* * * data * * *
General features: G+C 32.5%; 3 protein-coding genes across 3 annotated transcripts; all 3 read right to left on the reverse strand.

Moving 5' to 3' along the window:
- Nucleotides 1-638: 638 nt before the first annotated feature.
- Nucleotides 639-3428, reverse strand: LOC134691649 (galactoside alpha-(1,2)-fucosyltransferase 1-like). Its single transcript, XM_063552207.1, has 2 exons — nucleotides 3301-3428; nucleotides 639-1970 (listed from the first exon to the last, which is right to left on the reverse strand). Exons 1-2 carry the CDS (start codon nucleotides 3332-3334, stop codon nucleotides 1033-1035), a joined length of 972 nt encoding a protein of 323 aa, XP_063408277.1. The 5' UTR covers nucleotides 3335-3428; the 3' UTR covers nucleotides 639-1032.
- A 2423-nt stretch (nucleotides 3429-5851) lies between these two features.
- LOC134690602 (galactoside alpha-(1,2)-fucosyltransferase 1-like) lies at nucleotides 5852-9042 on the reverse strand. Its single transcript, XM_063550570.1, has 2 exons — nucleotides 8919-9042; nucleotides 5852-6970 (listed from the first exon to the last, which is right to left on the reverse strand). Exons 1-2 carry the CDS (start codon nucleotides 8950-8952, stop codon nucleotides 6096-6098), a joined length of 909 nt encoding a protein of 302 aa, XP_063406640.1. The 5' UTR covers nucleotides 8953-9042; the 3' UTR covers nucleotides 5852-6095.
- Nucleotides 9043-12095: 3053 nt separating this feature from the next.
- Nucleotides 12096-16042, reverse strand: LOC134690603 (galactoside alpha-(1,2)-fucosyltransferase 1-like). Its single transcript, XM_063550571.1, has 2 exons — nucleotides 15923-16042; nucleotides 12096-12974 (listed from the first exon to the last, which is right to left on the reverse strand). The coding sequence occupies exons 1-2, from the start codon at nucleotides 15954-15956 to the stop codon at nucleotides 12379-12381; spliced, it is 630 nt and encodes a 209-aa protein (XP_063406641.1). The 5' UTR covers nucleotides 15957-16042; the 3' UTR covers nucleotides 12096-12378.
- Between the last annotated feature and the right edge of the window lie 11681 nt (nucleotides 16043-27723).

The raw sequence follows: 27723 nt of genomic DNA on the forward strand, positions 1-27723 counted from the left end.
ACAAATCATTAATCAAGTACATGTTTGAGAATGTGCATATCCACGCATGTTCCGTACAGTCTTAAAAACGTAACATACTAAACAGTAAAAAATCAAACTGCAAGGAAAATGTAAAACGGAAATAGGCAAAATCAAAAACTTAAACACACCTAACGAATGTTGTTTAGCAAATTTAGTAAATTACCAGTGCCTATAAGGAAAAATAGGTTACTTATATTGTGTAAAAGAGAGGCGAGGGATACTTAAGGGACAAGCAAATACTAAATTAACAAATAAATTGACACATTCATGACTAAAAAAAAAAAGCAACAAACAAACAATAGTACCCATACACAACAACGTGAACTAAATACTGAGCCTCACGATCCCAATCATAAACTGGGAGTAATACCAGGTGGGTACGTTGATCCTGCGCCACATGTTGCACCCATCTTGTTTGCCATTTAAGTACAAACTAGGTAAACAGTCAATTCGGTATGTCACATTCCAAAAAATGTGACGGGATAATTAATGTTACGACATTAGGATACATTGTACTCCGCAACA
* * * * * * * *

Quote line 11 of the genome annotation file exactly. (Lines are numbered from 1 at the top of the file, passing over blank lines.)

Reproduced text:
ACAAATCATTAATCAAGTACATGTTTGAGAATGTGCATATCCACGCATGTTCCGTACAGTCTTAAAAACGTAACATACTAAACAGTAAAAAATCAAACTGCAAGGAAAATGTAAAACGGAAATAGGCAAAATCAAAAACTTAAACACACCTAACGAATGTTGTTTAGCAAATTTAGTAAATTACCAGTGCCTATAAGGAAAAATAGGTTACTTATATTGTGTAAAAGAGAGGCGAGGGATACTTAAGGGACAAGCAAATACTAAATTAACAAATAAATTGACACATTCATGACTAAAAAAAAAAAGCAACAAACAAACAATAGTACCCATACACAACAACGTGAACTAAATACTGAGCCTCACGATCCCAATCATAAACTGGGAGTAATACCAGGTGGGTACGTTGATCCTGCGCCACATGTTGCACCCATCTTGTTTGCCATTTAAGTACAAACTAGGTAAACAGTCAATTCGGTATGTCACATTCCAAAAAATGTGACGGGATAATTAATGTTACGACATTAGGATACATTGTACTCCGCAACA